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Inclusion in Education

by Chantel Bongiovanni.


Starting out school, most kids are bright-eyed, nervous, and excited. There can be an apprehension of whether school will go well. When it’s a student with disability, those apprehensions might be slightly different. There could be questions like, will they accept me? Will I get the support I need? It’s a jumble of itself of different needs, access requirements and social acceptance. It begs the question; how do we know when we’re included?

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Inclusion is sometimes pitched as a journey. It’s called that because, perhaps we aren’t going to arrive at ‘included’ without struggle. We unfortunately don’t live in a world where we can assume anything comes ready for disability.

When I started school, things didn’t just magically become accessible. I didn’t find acceptance easily. The move to inclusion was gradual and took time. It involved conversations and understanding from those around me. It’s something that’s still happening, even as an adult. Inclusion is a journey because the world around you won’t always have everything you need to be included.

To become included, there will be mishaps and some trial and error till the world around you finally starts working with you. Sometimes we have to ask and keep asking.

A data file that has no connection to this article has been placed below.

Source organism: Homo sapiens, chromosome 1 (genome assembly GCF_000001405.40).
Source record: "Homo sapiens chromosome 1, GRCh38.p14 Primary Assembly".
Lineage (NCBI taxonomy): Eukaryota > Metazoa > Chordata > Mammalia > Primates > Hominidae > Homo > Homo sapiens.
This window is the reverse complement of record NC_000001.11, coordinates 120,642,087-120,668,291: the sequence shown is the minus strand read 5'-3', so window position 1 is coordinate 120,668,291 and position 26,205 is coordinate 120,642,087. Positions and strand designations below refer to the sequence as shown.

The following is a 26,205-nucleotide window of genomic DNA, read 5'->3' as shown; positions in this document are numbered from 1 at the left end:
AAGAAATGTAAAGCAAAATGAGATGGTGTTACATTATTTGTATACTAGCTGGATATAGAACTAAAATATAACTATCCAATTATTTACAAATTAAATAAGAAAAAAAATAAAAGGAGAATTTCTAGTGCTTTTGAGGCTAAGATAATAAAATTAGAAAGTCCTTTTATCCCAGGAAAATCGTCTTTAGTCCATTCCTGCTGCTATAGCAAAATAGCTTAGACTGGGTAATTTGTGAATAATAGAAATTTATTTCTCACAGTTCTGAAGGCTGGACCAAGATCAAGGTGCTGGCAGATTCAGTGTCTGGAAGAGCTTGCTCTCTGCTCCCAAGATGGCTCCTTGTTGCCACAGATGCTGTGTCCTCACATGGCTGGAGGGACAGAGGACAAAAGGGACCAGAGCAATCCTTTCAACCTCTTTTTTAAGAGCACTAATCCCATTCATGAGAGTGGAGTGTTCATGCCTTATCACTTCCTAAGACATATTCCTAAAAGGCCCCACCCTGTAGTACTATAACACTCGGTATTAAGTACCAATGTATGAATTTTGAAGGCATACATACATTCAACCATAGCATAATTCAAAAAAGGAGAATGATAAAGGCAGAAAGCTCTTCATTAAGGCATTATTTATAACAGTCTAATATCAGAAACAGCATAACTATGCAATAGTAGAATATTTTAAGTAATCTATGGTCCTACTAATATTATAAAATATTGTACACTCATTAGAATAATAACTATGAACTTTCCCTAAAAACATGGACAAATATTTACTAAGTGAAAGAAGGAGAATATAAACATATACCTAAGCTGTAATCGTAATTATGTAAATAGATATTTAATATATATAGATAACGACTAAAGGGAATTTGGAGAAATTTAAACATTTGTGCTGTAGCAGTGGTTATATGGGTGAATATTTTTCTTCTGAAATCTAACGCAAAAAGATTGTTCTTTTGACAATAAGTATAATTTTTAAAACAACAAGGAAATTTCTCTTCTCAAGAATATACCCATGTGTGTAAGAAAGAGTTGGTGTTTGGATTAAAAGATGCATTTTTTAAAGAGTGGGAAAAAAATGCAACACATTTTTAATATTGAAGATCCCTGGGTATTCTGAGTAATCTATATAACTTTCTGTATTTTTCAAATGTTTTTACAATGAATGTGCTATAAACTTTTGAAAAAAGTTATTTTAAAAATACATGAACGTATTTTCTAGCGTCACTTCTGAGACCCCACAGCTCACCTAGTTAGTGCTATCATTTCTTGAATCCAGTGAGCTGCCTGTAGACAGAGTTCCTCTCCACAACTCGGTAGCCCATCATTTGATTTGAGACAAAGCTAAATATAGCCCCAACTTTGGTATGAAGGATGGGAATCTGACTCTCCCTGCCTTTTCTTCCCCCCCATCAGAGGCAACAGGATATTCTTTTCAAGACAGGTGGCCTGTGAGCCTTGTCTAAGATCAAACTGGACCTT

There is an assumption that inclusion and accessibility are the one and the same. But they are two aspects of the experience of disability that lead to each other. Inclusion and access work together, we can’t have one without the other. We can have access without inclusion, but we can’t have inclusion without access.

Access is about that physical space, having things aligned in a way that means when you are in that space that you can be physically in it. But just because you’re in that space, it doesn’t mean you’re included. Inclusion is something different entirely. To be included, combines access with meaningfully feeling like you belong.

When reflecting on the times I’ve felt the most included, it wasn’t just about me being in the classroom. It was when I had what I needed seamlessly, where I didn’t have to ask or beg for support. It was social too, I wanted to feel on equal terms with those around me and to be truly valued for what I bring to the table. I’ve never wanted my disability to disappear into the background. The best feeling of being included is when you can just be, whatever that looks like for you.
Entering classrooms where we need to practise inclusion might appear daunting. It might be scary to do something new or different. When you think about it though, isn’t that what education is meant to be about? Inclusion comes with an openness to listen and learn, and to value what another can offer. It never assumes that things will work seamlessly from the start, but we have to be open to working together. Inclusion is more than a word or a seat at the table, its being part of the group and truly belonging there.
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